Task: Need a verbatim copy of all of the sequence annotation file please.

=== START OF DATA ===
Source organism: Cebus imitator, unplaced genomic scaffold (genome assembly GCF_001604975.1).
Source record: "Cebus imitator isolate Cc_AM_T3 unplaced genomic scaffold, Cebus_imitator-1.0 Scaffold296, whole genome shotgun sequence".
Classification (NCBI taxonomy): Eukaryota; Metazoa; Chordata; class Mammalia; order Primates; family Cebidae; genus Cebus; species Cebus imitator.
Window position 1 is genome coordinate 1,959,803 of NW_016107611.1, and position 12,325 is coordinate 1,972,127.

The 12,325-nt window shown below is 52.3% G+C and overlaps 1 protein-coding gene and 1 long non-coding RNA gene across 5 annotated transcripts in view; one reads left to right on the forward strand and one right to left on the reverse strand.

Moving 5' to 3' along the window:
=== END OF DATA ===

Source organism: Cebus imitator, unplaced genomic scaffold (genome assembly GCF_001604975.1).
Source record: "Cebus imitator isolate Cc_AM_T3 unplaced genomic scaffold, Cebus_imitator-1.0 Scaffold296, whole genome shotgun sequence".
Classification (NCBI taxonomy): Eukaryota; Metazoa; Chordata; class Mammalia; order Primates; family Cebidae; genus Cebus; species Cebus imitator.
Window position 1 is genome coordinate 1,959,803 of NW_016107611.1, and position 12,325 is coordinate 1,972,127.

The 12,325-nt window shown below is 52.3% G+C and overlaps 1 protein-coding gene and 1 long non-coding RNA gene across 5 annotated transcripts in view; one reads left to right on the forward strand and one right to left on the reverse strand.

Moving 5' to 3' along the window: